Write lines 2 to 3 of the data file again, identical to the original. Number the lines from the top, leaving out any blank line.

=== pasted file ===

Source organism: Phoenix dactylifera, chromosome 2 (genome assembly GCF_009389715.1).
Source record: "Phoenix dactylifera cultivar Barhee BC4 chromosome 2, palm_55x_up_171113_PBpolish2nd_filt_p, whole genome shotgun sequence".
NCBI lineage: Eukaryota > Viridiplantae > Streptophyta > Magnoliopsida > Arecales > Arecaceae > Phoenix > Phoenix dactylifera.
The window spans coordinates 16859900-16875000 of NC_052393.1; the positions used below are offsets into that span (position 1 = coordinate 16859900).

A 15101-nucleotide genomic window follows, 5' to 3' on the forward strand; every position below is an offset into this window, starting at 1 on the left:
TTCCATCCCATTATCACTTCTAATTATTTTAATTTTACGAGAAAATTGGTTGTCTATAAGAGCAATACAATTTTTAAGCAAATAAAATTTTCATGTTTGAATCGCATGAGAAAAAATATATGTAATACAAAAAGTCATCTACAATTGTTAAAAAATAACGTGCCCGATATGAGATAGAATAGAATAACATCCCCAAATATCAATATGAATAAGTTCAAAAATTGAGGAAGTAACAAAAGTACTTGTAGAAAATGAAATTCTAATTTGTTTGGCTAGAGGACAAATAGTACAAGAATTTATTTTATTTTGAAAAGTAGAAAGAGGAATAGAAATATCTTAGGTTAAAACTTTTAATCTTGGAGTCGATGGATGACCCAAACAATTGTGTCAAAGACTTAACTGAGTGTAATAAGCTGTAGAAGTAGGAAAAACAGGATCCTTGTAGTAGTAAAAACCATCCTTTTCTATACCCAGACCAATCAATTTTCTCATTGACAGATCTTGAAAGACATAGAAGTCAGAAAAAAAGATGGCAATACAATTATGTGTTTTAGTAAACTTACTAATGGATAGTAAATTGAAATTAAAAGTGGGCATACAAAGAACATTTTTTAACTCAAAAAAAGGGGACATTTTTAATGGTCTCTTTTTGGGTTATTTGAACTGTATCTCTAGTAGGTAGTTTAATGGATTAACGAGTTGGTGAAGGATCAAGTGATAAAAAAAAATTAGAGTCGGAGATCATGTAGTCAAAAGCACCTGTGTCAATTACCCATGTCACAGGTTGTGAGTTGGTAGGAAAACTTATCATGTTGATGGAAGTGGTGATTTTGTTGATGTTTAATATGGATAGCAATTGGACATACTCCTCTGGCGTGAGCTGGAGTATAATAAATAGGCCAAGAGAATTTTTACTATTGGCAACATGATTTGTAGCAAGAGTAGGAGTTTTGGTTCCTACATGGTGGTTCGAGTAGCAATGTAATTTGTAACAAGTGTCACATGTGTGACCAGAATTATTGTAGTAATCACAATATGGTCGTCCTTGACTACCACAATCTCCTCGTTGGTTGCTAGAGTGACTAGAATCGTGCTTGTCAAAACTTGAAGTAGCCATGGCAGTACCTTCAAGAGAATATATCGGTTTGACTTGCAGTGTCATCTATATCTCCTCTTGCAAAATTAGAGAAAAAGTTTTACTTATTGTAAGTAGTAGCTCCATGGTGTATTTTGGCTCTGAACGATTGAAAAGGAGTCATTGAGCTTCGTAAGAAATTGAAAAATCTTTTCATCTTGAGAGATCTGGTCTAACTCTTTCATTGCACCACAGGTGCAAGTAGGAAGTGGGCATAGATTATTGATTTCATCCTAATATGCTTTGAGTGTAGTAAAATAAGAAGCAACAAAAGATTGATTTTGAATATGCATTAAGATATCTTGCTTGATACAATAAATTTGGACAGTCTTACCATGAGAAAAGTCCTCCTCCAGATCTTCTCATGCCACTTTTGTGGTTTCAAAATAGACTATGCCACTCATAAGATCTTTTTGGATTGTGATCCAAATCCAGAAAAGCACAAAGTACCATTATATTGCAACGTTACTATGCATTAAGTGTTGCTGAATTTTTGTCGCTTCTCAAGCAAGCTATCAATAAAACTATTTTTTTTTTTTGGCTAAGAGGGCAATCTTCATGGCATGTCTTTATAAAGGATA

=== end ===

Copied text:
Source record: "Phoenix dactylifera cultivar Barhee BC4 chromosome 2, palm_55x_up_171113_PBpolish2nd_filt_p, whole genome shotgun sequence".
NCBI lineage: Eukaryota > Viridiplantae > Streptophyta > Magnoliopsida > Arecales > Arecaceae > Phoenix > Phoenix dactylifera.